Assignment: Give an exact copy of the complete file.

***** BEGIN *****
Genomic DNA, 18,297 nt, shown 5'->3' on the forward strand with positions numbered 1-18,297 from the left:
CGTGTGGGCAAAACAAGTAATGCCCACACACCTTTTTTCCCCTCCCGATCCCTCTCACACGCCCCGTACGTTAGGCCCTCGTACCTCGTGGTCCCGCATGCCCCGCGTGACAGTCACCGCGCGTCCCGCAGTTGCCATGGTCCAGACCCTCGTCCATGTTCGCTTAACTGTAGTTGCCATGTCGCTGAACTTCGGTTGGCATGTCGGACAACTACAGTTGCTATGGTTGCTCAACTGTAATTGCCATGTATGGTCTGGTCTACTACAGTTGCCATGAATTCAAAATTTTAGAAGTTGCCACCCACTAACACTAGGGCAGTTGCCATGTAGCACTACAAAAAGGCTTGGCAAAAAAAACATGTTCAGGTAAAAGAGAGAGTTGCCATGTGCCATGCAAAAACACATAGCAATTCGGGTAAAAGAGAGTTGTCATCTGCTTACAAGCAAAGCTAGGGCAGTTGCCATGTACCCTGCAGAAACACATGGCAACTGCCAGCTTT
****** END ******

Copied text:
Genomic DNA, 18,297 nt, shown 5'->3' on the forward strand with positions numbered 1-18,297 from the left:
CGTGTGGGCAAAACAAGTAATGCCCACACACCTTTTTTCCCCTCCCGATCCCTCTCACACGCCCCGTACGTTAGGCCCTCGTACCTCGTGGTCCCGCATGCCCCGCGTGACAGTCACCGCGCGTCCCGCAGTTGCCATGGTCCAGACCCTCGTCCATGTTCGCTTAACTGTAGTTGCCATGTCGCTGAACTTCGGTTGGCATGTCGGACAACTACAGTTGCTATGGTTGCTCAACTGTAATTGCCATGTATGGTCTGGTCTACTACAGTTGCCATGAATTCAAAATTTTAGAAGTTGCCACCCACTAACACTAGGGCAGTTGCCATGTAGCACTACAAAAAGGCTTGGCAAAAAAAACATGTTCAGGTAAAAGAGAGAGTTGCCATGTGCCATGCAAAAACACATAGCAATTCGGGTAAAAGAGAGTTGTCATCTGCTTACAAGCAAAGCTAGGGCAGTTGCCATGTACCCTGCAGAAACACATGGCAACTGCCAGCTTT